Published May 11, 2014While Canadian Music Week is not exactly known for its aggressive music programming, there was at least one show taking place during the run of the festival that metalheads could look forward to: a tour that included progressive sludge monsters Mastodon, French extreme metallers Gojira and Norweigan mad scientists Kvelertak. The exceptionally curated lineup made only a single stop in Canada on their current spring tour, spending a single night laying waste to the Sound Academy. The venue was packed almost from the first, with long lines stretching away from security well before Kvelertak began their opening set, crowded with both ardent fans and casual observers who were won over by the end of the night.
Kvelertak's band name means "stranglehold," and is an apt metaphor for the way that front man Erlend Hjelvik handled the vast, rapt audience. A captivating performer with a vicious delivery, he did an exceptional job serving as a kind of chaotic ringmaster, navigating the wall of music the group produces together. As they wove together elements as disparate as black metal and hardcore punk, juxtaposing bluesy grooves with blasts of hardcore, their set was a rich and endlessly surprising experience in contrasts.
While Mastodon may have the name and notoriety to lead a tour of this size, Gojira unquestionably stole the show. Their performance was impossibly tight and proficient, the tones and textures of their music as deep and sumptuous as their energy level was wild. Frontman Joe Duplantier snarled and spat like a man possessed, then would suddenly cool and sweeten his performance for a few bars of heartrending clean singing. The rhythm section was especially hot, creating the immense drive needed to propel songs like "The Heaviest Matter In the Universe" and imbue the colossal, stomping weight into "Backbone." At one point Duplantier gleefully announced that "Toronto has a reputation," goading the pit into an ever-escalating frenzy as fans dove over each other, moving as a roiling sea of bodies. The thrilling, moving set was as brilliantly executed as it was satisfying; even the mighty Mastodon struggled to do justice following it.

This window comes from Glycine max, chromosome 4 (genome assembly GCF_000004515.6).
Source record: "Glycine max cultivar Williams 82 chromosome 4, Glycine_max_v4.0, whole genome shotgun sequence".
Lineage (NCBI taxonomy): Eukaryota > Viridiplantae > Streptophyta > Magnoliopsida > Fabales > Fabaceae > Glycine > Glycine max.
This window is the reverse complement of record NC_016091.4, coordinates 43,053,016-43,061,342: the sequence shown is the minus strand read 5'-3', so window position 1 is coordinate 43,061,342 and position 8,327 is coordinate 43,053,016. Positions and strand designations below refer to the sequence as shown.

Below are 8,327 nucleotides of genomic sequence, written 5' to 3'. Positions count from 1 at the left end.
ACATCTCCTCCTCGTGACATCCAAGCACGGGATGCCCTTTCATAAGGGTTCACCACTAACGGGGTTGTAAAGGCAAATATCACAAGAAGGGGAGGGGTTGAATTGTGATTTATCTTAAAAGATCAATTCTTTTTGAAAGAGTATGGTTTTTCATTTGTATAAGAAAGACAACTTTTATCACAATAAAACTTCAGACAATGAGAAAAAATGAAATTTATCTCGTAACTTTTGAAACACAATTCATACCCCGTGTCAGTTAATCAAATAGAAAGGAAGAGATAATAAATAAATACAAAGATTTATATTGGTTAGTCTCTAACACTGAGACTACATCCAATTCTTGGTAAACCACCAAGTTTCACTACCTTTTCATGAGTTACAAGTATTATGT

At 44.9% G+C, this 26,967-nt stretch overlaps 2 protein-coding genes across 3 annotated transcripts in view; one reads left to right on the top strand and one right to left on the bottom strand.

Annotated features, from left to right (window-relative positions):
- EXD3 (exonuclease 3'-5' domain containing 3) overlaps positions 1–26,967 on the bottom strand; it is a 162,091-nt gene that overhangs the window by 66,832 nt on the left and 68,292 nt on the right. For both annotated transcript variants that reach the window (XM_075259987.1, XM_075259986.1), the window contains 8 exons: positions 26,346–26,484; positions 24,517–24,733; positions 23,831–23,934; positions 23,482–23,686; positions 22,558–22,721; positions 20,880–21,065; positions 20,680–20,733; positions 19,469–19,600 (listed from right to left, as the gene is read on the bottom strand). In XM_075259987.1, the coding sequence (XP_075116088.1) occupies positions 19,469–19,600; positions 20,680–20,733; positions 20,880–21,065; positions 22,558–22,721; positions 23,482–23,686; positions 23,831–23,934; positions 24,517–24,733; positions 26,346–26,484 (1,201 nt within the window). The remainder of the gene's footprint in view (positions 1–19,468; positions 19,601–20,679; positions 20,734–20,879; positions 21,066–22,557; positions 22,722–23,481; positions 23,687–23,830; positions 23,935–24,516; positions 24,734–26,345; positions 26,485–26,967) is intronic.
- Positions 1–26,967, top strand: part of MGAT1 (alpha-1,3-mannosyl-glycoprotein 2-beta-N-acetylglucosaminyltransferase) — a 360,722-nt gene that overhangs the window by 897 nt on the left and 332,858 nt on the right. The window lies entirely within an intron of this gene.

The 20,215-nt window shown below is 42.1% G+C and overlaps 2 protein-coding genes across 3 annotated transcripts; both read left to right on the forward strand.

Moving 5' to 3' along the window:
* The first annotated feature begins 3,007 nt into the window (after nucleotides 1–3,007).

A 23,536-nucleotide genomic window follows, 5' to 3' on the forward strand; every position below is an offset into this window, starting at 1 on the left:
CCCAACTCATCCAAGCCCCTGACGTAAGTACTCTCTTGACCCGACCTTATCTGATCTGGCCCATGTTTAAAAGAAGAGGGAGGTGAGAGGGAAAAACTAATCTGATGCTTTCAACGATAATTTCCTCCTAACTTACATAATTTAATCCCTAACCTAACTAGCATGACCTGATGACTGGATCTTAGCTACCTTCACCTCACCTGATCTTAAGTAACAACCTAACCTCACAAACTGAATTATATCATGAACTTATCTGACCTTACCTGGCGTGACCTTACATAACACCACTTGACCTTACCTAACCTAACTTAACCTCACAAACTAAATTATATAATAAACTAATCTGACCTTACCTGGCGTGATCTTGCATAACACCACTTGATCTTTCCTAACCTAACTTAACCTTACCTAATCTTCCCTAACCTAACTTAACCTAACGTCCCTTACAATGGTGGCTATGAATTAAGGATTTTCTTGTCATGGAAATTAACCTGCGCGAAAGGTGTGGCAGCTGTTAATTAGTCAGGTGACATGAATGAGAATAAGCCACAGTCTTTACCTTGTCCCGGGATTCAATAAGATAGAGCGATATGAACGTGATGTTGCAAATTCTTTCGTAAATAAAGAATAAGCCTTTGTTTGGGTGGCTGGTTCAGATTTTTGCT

The headliners cooled the show down a few degrees in terms of pace and energy, which would have been impossible to sustain; instead, they chose to treat the crowd to an exceptionally chosen setlist that took full advantage of the depth of their catalogue. Their most recent record, The Hunter, was regarded by many critics as a misstep in an otherwise venerable musical career, and indeed they chose to play only a few spare tracks from it; instead, the set was drawn primarily from older gems, as far back as their debut full-length, Remission. Songs from their triumphant 2004 release Leviathan (especially "Naked Burn" and "Megalodon") went over particularly well, and were played with a passionate excitement that bodes well for their next record, One More 'Round The Sun, which will be released in June and hopefully will represent a return to form for the Atlanta, Georgia prog metal superstars. While the exceptional laser-light show that accompanied the performance was dazzling, it was the music itself that held the Sound Academy starstruck.
Read an interview with Mastodon's Brann Dailor here.